When I started The Ethical Spectacle in 1995, I intended one of the meanings of the ezine's title to be that it would cover, with detached irony, the ethical spectacles--scandals, imbroglios, and lesser comic interludes--of our time.
If there ever was an ethical spectacle, one occurred before the Supreme Court on March 18, when Jennifer Harbury argued her own case before the justices. I don't feel at all ironic or detached about this one, though. Harbury, a lawyer, married Efrain Bamaca-Velasquez, a Guatemalan rebel leader. In the early 1990's, he was captured and secretly held by the Guatemalan military, which tortured him to death. Rather predictably, the man doing the torturing was a paid CIA intelligence asset. When Harbury asked our government what it knew about the whereabouts of her husband, she was told he was dead, at a time, she says, when he was still alive. Harbury's legal claim is that the government wilfully denied her the information necessary for her to exercise a legal right--had she known her husband was alive in the custody of a CIA informant, she would have sued to cut off payments to the torturer, possibly saving Efrain's life. The case was dismissed prior to trial by a federal appeals court on the grounds that it did not state a legally cognizable cause of action.
My source is an article by Linda Greenhouse on page A19 of the New York Times for March 19, 2002. The Supreme Court justices very rarely hear argument from litigants appearing on their own behalf. Greenhouse says they "appeared uneasy" and did not seem to want to question Harbury when she paused in her arguments.
I am glad Harbury argued her own case. Appellate judges usually have the comfort of dealing with real life issues through cerebral proxies, lawyers who drily argue case law. When these judges kill a case or otherwise reject an appeal, they are usually doing so at a distance, where it is easy for them to forget that human hopes are being dashed. I think it was healthy for them to have the wife of a murder victim--a woman who will never forget her husband or forgive our government for its role--standing before them.
What made the scene really remarkable, though, was the presence in the courtroom of the spouse of another murder victim--solicitor general Ted Olson, whose wife Barbara died on flight 77 which hit the Pentagon on September 11. You will remember Barbara Olson as the CNN commentator and author who had the presence of mind to call her husband after the hijacking. He told her that planes had already hit the World Trade Center and that the hijackers were undoubtedly planning to crash hers too. "What shall I tell the captain?" she asked.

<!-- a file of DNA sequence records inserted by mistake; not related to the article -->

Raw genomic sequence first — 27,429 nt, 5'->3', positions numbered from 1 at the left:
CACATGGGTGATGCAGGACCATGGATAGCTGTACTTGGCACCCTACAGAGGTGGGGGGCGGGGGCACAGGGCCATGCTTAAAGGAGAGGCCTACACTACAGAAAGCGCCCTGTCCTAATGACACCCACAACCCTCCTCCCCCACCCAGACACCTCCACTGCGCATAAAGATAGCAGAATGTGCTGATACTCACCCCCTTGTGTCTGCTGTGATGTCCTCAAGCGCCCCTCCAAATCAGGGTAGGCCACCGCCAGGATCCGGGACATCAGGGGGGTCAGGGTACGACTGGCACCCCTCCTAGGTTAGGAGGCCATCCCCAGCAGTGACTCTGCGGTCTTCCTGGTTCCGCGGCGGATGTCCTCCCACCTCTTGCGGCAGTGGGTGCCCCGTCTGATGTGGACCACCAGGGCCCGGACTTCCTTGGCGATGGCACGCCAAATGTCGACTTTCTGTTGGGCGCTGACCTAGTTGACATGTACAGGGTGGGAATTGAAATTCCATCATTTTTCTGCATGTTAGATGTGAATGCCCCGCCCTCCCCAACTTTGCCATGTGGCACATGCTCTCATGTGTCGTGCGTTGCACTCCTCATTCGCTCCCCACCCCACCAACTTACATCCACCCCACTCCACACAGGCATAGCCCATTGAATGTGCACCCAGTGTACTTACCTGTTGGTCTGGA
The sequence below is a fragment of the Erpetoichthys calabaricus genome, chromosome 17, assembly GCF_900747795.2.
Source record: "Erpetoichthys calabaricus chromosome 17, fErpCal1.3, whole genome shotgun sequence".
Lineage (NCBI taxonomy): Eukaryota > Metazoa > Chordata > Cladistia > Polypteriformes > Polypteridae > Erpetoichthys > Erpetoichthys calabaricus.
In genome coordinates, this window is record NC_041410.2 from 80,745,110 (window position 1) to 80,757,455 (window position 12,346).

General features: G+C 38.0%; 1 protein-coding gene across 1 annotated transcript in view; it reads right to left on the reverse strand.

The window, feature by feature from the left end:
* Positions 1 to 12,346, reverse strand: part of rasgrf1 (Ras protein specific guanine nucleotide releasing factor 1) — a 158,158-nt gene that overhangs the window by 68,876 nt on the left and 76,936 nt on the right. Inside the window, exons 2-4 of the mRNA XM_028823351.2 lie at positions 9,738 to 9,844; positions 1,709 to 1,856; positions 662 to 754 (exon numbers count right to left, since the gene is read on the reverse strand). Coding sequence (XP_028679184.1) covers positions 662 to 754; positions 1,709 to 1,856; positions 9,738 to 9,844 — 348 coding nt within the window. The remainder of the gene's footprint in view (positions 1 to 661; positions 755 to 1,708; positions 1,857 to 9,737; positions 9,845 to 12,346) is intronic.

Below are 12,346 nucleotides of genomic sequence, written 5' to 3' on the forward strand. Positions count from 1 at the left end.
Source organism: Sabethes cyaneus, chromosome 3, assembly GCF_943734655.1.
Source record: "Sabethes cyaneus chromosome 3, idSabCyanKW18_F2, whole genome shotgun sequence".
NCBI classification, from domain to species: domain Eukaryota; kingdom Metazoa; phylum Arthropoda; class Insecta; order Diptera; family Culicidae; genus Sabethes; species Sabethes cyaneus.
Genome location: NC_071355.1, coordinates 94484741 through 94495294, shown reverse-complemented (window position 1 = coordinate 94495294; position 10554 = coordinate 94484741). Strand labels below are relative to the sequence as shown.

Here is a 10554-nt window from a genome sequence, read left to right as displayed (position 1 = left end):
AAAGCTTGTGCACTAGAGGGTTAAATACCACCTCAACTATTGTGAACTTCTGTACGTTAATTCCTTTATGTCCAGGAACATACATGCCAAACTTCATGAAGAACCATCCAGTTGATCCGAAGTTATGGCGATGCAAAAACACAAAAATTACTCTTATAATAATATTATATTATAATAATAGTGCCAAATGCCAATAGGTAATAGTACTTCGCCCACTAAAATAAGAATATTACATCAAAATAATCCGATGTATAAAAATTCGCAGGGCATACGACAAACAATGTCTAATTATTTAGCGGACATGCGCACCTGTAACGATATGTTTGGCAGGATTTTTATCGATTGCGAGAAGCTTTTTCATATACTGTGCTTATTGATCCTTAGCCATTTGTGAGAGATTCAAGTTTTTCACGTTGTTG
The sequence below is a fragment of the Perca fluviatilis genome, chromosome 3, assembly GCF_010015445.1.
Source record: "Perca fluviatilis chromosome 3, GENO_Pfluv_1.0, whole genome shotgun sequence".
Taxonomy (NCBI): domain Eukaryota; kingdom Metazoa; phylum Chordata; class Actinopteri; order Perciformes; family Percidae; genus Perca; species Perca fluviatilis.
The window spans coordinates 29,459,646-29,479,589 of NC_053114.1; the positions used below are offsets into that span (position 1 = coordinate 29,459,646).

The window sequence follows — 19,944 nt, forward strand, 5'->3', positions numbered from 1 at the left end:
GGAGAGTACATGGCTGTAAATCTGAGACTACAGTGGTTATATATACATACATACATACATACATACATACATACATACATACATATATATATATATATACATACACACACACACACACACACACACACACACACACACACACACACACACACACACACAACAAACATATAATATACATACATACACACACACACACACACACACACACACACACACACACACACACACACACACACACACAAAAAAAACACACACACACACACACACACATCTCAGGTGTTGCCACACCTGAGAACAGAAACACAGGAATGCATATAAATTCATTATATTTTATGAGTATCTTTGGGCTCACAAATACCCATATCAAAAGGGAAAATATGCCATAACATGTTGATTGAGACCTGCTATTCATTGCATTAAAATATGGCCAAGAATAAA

Olson, of course, was there to defend the government's position that it had no duty to tell Harbury the truth. In doing so, he made a statement that really deserves to be long analyzed and remembered:
There are lots of different situations when the government has legitimate reasons to give out false information.
It makes you wonder whether Olson is so emotionally dead to begin with, or so deadened by working in government, that he felt no shame, no compassion for Harbury, as he said these words. Olson at least knew what had happened to Barbara immediately. Did he stop to imagine what he would have felt like if it had taken him years to get the truth about her death, because our government (shielding an ally) had chosen to mislead him?
While everyone knows that the government lies with abandon--lies like a rug--is in fact a lying sack of government--it is rather novel for a high legal official of the government to stand up and say that this is normal and acceptable and standard operating procedure. And it is very hard to see how government lies fit into any standard theory of democracy, where voters, analyzing truthful information, can make honest decisions about the people they want governing them. It seems to me to be a very iumportant fact to possess, when I go to the polls, that the people in office are paying and shielding Guatemalan murderers.
Which leads also to the conclusion that Harbury's battle, regrettably, is being fought in the wrong arena. The Supreme Court is very likely to find that government had no legal obligation to tell Harbury the truth. No-one is speaking right now, loudly and persuasively, about the morality, quite separate from legality, of the government's behavior in this case. We all ought to be rising up in distress, and voting our consciences, about our government's support of murderers and torturers around the world. In Latin America for generations we trained them at the School of the Americas, funded them, turned a blind eye to the killing by them of priests and the rape-murder of nuns in El Salvador, the rape camps in Chile, the "disappeared" being dropped from helicopters in Argentina while their babies were given to military officers for adoption. At times it seems like the major difference between the "evil-doers" we fight and the ones we fund is that the former don't commit sex crimes.
Because Harbury has not seen a groundswell of sympathetic indignation, she is left with little alternative than to fight for a novel and narrow legal right. But the real issue here is much more fundamental: what kind of people do we want to be. You know a nation by its friends.